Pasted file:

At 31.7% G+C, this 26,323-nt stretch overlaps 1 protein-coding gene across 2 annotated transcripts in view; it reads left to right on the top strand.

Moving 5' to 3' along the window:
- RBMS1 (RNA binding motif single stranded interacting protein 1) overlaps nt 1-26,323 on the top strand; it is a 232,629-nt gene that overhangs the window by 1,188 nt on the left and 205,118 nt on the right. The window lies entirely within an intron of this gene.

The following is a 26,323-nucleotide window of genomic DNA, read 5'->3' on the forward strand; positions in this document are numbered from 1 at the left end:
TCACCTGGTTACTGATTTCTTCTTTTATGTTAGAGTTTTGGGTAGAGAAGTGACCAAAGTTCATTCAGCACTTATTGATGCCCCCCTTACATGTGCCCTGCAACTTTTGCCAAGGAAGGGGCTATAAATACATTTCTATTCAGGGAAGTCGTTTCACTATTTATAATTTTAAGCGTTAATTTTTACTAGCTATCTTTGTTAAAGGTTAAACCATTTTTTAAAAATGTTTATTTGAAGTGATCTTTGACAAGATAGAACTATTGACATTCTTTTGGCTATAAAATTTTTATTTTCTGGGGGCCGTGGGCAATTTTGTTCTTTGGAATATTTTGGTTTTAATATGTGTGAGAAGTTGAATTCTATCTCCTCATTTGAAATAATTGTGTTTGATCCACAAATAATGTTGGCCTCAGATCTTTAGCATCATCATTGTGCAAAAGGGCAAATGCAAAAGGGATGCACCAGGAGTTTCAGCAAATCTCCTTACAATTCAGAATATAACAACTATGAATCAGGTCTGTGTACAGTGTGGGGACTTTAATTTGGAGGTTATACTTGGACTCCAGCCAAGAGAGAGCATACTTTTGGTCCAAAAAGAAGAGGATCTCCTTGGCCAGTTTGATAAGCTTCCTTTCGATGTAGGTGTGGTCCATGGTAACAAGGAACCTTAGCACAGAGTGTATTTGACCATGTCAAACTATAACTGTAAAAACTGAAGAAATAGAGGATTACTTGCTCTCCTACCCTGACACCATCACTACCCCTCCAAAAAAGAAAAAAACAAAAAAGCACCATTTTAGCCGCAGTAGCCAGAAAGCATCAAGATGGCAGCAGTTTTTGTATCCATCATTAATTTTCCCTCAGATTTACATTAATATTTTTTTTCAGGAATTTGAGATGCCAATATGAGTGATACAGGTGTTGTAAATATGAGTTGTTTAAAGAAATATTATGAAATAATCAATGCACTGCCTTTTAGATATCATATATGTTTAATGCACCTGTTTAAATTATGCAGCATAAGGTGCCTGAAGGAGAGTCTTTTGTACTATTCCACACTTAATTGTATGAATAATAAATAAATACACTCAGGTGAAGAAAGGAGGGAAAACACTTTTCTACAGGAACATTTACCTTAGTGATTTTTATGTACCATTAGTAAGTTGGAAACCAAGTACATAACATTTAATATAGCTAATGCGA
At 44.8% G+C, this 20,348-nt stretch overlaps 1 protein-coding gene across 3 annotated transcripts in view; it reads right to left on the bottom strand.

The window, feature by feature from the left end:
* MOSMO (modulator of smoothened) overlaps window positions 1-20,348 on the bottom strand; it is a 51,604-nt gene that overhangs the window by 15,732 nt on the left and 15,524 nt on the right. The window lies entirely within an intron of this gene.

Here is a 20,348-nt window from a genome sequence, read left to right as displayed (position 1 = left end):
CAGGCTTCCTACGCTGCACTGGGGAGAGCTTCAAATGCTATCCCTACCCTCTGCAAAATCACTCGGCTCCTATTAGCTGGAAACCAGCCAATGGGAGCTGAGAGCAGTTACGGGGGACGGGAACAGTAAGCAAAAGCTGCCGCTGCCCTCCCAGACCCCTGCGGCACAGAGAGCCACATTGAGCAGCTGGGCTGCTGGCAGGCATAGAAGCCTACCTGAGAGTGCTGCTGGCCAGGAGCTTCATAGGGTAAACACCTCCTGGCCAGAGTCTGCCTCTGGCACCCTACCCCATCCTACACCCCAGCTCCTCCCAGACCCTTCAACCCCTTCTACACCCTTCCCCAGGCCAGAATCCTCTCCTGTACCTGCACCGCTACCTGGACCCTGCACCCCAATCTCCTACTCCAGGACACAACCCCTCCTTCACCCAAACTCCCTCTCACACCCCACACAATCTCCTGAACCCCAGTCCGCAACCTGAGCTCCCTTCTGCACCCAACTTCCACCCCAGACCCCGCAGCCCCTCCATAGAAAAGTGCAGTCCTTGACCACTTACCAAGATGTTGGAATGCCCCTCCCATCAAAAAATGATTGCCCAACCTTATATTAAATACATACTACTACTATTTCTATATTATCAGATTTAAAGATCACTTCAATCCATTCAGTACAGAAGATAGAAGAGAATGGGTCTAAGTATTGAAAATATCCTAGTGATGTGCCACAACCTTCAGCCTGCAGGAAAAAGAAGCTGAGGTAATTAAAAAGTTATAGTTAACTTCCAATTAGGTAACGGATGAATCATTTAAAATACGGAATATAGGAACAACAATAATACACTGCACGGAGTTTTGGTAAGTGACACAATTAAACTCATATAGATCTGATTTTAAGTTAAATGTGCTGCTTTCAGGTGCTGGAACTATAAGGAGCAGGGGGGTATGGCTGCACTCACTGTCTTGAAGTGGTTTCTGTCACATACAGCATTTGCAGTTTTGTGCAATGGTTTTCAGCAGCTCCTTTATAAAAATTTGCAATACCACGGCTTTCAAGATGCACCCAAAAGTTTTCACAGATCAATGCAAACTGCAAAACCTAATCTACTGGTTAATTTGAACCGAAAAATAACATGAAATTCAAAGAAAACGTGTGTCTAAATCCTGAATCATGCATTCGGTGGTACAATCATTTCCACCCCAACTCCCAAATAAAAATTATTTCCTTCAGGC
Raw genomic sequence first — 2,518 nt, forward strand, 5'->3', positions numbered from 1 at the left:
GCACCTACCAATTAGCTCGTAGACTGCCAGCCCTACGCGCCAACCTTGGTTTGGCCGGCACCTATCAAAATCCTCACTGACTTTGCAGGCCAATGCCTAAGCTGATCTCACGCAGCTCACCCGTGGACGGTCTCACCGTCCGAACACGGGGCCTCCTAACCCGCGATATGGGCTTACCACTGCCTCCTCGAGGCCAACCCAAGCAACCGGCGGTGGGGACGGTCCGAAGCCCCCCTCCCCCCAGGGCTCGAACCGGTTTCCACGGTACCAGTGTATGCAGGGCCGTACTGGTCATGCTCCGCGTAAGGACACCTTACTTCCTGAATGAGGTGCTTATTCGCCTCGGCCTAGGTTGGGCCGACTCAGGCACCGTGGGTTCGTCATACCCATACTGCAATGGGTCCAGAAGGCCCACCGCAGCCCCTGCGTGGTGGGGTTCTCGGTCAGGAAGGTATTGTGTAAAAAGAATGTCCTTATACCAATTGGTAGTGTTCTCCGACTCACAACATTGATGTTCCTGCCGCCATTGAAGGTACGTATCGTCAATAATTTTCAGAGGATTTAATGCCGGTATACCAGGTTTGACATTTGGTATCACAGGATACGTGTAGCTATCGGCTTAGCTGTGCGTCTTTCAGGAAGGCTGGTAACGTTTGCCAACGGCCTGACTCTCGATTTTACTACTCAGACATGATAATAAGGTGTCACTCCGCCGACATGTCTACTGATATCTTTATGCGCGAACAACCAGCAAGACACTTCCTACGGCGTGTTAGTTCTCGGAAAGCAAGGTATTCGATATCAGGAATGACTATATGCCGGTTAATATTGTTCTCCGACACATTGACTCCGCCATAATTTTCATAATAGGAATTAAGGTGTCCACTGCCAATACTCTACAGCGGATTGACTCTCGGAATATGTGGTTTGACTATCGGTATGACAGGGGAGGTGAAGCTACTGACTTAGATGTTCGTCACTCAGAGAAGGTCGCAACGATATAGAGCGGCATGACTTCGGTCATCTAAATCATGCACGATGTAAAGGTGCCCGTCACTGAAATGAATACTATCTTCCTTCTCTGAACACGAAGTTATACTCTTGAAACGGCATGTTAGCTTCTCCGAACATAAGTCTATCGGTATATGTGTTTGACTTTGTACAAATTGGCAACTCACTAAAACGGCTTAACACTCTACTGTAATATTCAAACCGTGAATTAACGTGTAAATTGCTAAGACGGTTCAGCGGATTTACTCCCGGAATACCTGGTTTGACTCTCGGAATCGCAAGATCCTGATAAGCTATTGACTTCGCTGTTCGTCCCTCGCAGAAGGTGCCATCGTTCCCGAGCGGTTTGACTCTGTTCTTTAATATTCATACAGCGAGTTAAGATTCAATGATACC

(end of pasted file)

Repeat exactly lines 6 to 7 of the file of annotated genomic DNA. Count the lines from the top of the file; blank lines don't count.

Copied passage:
At 44.8% G+C, this 20,348-nt stretch overlaps 1 protein-coding gene across 3 annotated transcripts in view; it reads right to left on the bottom strand.

The window, feature by feature from the left end: